Fred Weston, editor of In Defence of Marxism, discusses the revolutionary heritage of the Third (Communist) International on the centennial of its founding at our 2019 National School, which took place in Pittsburgh on May 25–26.
The Comintern was the only truly massive revolutionary international. The Second (Socialist) International was a mass organization, but it was dominated by reformists and ended up supporting the war efforts in 1914. As a result, a new international was needed to represent genuine Marxism.
The first congress of the Comintern was held in 1919 in Moscow, with 51 delegates from 22 countries. By 1921, the Comintern grew significantly, due to the revolutionary energy generated from the success of the 1917 Russian Revolution. New Communist parties arose in Germany, France, Italy, Britain, the United States, and dozens of other countries—many emerging as left-wing splits from Socialist Parties.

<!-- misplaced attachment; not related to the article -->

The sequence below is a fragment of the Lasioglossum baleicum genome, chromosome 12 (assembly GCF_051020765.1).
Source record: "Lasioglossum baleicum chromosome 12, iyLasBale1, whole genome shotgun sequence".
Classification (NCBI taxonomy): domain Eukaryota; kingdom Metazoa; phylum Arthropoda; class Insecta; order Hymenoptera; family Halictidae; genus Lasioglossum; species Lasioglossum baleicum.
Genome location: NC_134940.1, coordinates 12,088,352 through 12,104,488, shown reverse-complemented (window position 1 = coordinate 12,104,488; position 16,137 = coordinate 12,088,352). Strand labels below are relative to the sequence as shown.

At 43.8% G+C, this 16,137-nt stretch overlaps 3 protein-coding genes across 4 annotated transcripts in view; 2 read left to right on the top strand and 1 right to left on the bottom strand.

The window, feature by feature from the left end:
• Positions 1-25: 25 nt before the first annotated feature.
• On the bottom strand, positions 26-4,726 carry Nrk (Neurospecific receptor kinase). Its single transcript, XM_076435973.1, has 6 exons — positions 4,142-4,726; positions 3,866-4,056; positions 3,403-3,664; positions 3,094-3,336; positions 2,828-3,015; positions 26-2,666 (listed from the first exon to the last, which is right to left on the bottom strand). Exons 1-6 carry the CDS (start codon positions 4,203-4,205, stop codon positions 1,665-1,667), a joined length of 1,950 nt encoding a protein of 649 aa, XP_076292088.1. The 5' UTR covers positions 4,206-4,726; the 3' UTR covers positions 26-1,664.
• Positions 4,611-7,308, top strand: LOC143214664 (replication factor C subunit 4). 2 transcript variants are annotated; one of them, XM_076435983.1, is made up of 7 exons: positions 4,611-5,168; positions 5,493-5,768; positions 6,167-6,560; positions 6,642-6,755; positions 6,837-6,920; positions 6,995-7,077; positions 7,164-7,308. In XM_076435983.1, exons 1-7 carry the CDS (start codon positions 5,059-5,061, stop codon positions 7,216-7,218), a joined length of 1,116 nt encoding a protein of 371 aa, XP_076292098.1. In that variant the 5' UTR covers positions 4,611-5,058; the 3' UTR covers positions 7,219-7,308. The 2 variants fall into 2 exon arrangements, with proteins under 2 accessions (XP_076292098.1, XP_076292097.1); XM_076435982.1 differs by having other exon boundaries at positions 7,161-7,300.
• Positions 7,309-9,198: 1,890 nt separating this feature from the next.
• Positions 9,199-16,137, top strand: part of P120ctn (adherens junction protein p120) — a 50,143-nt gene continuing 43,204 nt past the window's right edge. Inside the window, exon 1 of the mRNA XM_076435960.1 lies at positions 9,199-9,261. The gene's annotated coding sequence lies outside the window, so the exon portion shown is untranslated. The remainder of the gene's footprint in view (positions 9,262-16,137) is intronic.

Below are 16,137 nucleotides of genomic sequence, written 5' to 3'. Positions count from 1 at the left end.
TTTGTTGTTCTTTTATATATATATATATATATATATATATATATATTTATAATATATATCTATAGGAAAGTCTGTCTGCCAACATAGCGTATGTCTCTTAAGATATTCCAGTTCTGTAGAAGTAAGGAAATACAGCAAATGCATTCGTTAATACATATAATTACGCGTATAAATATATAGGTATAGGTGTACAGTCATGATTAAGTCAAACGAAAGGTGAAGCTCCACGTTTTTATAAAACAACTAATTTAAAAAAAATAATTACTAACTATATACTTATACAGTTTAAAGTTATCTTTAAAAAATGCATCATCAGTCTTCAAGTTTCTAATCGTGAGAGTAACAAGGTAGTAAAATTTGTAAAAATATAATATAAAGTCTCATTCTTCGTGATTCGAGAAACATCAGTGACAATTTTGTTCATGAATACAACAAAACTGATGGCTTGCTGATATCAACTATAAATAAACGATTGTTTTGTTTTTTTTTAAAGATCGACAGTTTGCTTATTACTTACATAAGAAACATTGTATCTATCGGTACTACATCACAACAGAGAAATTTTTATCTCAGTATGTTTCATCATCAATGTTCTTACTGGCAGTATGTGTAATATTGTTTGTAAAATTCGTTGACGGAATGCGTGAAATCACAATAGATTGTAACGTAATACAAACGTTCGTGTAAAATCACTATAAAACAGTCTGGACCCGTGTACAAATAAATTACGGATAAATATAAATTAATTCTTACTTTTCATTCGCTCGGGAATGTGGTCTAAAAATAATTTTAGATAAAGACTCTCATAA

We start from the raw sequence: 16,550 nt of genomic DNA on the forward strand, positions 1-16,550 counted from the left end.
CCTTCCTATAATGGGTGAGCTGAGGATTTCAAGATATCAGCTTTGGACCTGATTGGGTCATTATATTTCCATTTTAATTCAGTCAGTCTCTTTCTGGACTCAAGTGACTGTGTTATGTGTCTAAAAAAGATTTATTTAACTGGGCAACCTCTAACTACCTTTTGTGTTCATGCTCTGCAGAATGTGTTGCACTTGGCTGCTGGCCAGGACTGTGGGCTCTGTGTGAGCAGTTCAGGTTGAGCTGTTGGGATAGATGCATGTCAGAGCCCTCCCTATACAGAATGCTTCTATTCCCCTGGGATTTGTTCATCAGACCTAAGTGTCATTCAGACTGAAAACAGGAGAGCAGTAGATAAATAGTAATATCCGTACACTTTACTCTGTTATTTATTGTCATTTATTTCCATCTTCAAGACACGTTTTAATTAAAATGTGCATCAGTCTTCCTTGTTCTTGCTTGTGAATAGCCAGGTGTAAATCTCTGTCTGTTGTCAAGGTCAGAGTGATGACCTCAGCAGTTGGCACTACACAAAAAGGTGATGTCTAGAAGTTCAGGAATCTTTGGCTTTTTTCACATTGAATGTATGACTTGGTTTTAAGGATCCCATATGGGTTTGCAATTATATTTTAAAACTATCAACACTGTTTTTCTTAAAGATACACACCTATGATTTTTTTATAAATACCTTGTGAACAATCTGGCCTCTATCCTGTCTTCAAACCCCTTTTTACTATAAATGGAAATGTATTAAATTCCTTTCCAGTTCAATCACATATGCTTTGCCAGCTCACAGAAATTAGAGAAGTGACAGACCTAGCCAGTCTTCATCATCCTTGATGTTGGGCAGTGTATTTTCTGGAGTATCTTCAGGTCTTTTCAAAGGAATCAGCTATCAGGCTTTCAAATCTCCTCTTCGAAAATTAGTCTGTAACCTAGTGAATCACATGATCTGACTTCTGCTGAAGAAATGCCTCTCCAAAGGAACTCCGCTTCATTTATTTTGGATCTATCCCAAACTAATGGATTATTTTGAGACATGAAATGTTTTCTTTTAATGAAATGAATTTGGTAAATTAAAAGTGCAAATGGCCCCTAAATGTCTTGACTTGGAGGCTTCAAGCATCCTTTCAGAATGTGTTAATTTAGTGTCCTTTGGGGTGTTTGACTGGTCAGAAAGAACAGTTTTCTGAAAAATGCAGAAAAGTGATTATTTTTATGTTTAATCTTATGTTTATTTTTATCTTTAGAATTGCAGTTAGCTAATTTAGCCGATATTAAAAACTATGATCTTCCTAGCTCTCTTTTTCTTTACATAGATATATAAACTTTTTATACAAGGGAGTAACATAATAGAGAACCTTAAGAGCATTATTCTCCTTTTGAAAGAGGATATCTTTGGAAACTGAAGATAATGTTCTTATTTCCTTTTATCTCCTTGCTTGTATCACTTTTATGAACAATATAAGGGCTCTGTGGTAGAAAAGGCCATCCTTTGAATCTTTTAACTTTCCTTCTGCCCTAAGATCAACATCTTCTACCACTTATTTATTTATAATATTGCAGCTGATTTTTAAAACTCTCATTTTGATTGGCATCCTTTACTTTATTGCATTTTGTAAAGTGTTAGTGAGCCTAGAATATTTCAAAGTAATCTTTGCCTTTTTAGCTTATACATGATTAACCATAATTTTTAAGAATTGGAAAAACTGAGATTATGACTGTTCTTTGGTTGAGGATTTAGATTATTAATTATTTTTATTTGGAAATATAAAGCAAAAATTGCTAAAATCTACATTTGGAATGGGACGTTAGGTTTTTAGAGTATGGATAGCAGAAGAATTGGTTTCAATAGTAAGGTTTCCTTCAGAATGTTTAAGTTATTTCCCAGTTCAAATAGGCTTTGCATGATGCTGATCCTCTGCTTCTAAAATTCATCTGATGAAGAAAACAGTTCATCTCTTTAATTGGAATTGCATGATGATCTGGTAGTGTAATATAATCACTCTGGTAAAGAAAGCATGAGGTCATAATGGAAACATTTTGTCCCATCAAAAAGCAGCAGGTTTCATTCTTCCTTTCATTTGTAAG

The Third International provided a platform for revolutionaries to share their experience and give guidance to the newly-formed Communist parties in a period filled with revolutionary potential. Its main goal was to spread the socialist revolution beyond soviet borders to the rest of the world, which would have completely transformed the course of history. The first four congresses of the Comintern are a treasure trove of Marxist theory, a testament to the gains of the working class in its strongest attempt as of yet to defeat capitalism.